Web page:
Modified Catalyst Simplifies Manufacture Of Myriad Goods

October 01, 1997

By tweaking the structure of a class of increasingly popular chemical catalysts known as metallocenes, chemists at the University of Rochester have uncovered a much simpler way to make the material that forms the basis of a wide range of consumer goods, including soaps, detergents, oils, and plastics. If the procedure can be scaled up for industrial use -- a question the research team is now investigating -- goods made out of billions of tons of plastics and petroleum-based products should become less expensive and safer to produce. The findings are discussed in the October 1 issue of the Journal of the American Chemical Society.

"This is a spectacularly interesting finding," says Rick Kemp, a senior research scientist at the Union Carbide Corporation and an expert in the class of materials known as alpha-olefins, which form the chemical backbone of many consumer products. "The new catalyst appears to yield products that are virtually 100 percent pure, a trait that's increasingly desirable in industry."

Scientists making alpha-olefins typically need temperatures of 400 to 500 degrees Fahrenheit and pressures of 100 to 200 atmospheres. That's because they use aluminum or nickel catalysts, which require extreme pressures and temperatures to work.

"It's costly to attain these conditions and build the reactors needed to make alpha-olefins with aluminum or nickel catalysts," says Guillermo Bazan, associate professor of chemistry and primary author of the JACS article.

Bazan's modified metallocene catalyst, bis(ethoxyboratabenzene) zirconium dichloride (BEZD), is capable of churning out alpha-olefins at only one atmosphere of pressure and temperatures just slightly above room temperature. BEZD strings ethylene molecules end-to-end to form alpha-olefins just as quickly as traditional aluminum and nickel catalysts, Bazan says. It also gives scientists precise control over just how long the chains grow. Under varying pressure, BEZD can produce carbon chains ranging from ethylene dimers, with just four carbons atoms, all the way up to full-fledged polymers containing many thousands.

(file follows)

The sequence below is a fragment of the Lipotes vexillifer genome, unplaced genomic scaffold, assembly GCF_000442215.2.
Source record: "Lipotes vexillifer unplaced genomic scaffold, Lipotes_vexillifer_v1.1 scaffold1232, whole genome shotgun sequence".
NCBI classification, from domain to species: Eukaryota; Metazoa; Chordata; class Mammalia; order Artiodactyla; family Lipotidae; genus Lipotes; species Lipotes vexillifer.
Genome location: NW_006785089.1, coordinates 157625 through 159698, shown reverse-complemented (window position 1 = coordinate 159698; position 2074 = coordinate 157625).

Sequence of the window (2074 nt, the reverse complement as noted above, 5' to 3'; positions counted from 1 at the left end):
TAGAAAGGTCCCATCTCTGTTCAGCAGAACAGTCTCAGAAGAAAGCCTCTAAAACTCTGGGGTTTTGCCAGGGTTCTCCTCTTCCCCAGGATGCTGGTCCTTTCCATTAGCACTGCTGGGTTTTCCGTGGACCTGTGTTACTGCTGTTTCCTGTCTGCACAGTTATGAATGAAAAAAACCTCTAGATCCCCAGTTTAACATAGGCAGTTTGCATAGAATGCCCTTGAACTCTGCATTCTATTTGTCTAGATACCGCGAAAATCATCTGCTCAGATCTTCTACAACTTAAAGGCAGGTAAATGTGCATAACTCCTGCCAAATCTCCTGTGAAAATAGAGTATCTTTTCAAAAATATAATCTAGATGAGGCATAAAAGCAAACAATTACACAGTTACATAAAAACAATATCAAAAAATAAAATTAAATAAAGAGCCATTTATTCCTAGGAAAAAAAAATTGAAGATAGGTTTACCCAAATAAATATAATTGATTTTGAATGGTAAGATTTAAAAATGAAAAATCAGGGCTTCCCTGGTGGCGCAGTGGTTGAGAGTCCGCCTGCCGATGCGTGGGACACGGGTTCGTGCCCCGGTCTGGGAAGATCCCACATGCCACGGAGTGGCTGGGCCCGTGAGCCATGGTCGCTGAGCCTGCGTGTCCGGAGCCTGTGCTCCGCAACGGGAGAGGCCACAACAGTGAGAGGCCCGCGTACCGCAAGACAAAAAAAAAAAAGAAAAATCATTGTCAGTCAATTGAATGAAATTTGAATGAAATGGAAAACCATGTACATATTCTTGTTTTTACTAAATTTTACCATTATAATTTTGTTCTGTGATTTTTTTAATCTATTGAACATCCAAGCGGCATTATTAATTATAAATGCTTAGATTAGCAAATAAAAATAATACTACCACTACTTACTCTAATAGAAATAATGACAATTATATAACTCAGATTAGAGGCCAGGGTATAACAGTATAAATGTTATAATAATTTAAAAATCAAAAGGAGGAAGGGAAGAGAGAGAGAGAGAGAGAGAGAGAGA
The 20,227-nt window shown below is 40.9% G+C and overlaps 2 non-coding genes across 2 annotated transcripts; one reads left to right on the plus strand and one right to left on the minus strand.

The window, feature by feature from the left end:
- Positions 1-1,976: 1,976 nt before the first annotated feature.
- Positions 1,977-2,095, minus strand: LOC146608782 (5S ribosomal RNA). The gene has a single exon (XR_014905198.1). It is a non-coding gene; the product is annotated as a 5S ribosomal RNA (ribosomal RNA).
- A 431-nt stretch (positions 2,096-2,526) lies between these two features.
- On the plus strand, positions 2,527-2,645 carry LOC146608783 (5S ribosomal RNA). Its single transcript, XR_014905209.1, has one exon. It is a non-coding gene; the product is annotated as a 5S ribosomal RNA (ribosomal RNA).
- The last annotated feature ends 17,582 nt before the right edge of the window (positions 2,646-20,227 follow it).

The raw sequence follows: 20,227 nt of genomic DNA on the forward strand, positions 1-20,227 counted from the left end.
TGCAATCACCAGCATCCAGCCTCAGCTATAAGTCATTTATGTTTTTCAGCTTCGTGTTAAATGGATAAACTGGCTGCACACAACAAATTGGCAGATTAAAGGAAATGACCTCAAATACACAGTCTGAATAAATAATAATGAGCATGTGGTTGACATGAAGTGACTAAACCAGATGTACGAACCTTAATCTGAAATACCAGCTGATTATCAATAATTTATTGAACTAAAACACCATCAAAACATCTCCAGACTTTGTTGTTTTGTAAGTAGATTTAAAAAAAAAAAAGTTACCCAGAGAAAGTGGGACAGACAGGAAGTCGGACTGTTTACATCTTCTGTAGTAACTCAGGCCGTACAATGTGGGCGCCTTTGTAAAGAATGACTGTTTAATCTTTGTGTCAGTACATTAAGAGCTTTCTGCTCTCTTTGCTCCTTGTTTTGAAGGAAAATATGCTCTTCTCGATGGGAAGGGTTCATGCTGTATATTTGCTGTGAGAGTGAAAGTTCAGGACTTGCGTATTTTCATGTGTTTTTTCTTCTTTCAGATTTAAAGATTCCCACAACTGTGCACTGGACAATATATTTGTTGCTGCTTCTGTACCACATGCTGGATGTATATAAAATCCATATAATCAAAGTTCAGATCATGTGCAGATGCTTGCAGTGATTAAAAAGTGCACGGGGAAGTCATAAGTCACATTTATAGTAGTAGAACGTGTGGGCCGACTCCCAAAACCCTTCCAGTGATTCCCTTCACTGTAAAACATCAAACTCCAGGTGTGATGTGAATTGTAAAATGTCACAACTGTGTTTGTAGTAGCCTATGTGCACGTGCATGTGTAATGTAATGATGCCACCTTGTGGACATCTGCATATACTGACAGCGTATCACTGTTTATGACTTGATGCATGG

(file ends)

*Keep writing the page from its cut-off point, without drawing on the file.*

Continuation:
"There are a million and one uses for alpha-olefins," Kemp says. "In addition to serving as precursors for detergents, synthetic lubricants, and octane enhancers, they're used to produce a significant fraction of the 150 billion pounds of polyethylene and polypropylene produced each year -- plastics found in products ranging from ice cube trays to textiles to bottle caps to trash bags."

To make the new catalyst, Bazan put a new spin on metallocenes, a class of catalysts currently taking the world of plastics by storm. Scientists have known for more than 40 years that these materials have potent catalytic properties, but it's only recently that the plastics industry has begun to take advantage of them to create polymers.

The catalyst molecule Bazan created bears a striking structural and electronic resemblance to metallocenes, which typically include two five-carbon rings bracketing a single atom of the transition metal zirconium. Bazan's molecule features six- membered rings containing five carbons and an added boron atom to regulate zirconium's reactivity. But the molecules that grow in the presence of the two catalysts are dramatically different. While traditional metallocenes yield long polymers of ethylene, BEZD leads to alpha-olefins, which are much shorter, versatile, and easily modified organic chains. While research by Shell in the Netherlands has shown limited success making alpha-olefins using metallocene-like catalysts, Kemp believes Bazan's approach is more sophisticated and leads to far better products.